PART I: Design and operational practices of HP/HT subsea equipment and systems

Design and operational practices of high pressure/high temperature (HP/HT) oilfield equipment are well known in onshore and offshore platform environ-ments. HP/HT designs have to deal with the high energy situation associated with well control with respect to:

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PART I: This is Part I of a two-part series. Part I focuses on wellhead and downhole space limitations for HP/HT wells. Part II, which will appear in a subsequent issue, will feature selected areas of concern.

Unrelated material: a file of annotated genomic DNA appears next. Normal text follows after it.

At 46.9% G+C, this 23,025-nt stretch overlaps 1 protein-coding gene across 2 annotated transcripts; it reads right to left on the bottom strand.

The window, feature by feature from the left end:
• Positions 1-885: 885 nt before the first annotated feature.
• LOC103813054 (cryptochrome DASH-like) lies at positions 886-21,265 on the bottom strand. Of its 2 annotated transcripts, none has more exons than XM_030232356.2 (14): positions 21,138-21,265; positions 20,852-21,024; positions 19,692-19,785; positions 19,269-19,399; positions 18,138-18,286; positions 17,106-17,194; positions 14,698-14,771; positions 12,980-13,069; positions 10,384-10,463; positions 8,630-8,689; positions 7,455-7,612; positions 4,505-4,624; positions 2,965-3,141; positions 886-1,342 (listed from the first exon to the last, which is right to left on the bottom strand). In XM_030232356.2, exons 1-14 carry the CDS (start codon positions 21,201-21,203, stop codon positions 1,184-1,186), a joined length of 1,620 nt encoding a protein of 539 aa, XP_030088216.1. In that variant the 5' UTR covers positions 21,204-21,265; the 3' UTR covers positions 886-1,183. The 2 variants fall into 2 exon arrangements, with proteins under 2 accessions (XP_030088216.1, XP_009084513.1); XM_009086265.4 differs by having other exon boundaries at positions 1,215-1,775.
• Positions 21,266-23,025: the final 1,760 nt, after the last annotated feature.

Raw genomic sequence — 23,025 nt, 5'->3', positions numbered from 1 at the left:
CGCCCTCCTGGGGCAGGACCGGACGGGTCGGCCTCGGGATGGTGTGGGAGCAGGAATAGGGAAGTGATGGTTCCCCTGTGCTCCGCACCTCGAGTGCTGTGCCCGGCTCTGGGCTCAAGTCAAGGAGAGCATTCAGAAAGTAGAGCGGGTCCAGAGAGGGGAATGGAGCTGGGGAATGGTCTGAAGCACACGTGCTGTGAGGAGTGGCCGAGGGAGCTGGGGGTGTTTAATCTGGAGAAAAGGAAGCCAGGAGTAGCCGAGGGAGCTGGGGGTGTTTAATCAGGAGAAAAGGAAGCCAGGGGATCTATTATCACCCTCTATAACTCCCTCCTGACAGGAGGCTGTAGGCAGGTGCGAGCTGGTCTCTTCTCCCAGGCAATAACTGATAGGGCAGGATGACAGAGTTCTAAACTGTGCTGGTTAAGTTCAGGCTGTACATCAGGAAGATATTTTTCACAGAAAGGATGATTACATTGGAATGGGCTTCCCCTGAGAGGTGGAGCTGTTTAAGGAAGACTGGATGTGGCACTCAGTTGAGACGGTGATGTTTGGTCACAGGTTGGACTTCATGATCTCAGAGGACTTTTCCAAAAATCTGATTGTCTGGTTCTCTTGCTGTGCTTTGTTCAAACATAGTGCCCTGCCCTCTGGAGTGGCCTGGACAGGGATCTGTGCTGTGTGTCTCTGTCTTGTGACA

Design and operational practices of high pressure/high temperature (HP/HT) oilfield equipment are well known in onshore and offshore platform environ-ments. HP/HT designs have to deal with the high energy situation associated with well control with respect to:

  • Extreme component stress in hardware
  • Dealing with very high density well control fluids
  • Amplification of partial pressure of corrosive constituents (hydrogen sulfide and carbon dioxide)
  • Material degradation at elevated temperatures.

Although substantial experience exists separately for HP/HT and deepwater subsea projects, "subsea HPHT" is challenged by the existence of both technical issues combined together, creating a new set of often contradictory problems. Subsea flowlines, pipelines and manifold gathering systems are often rated at much lower operating pressures than the tree to save on size weight (and cost). They are also exposed to cold seawater conditions.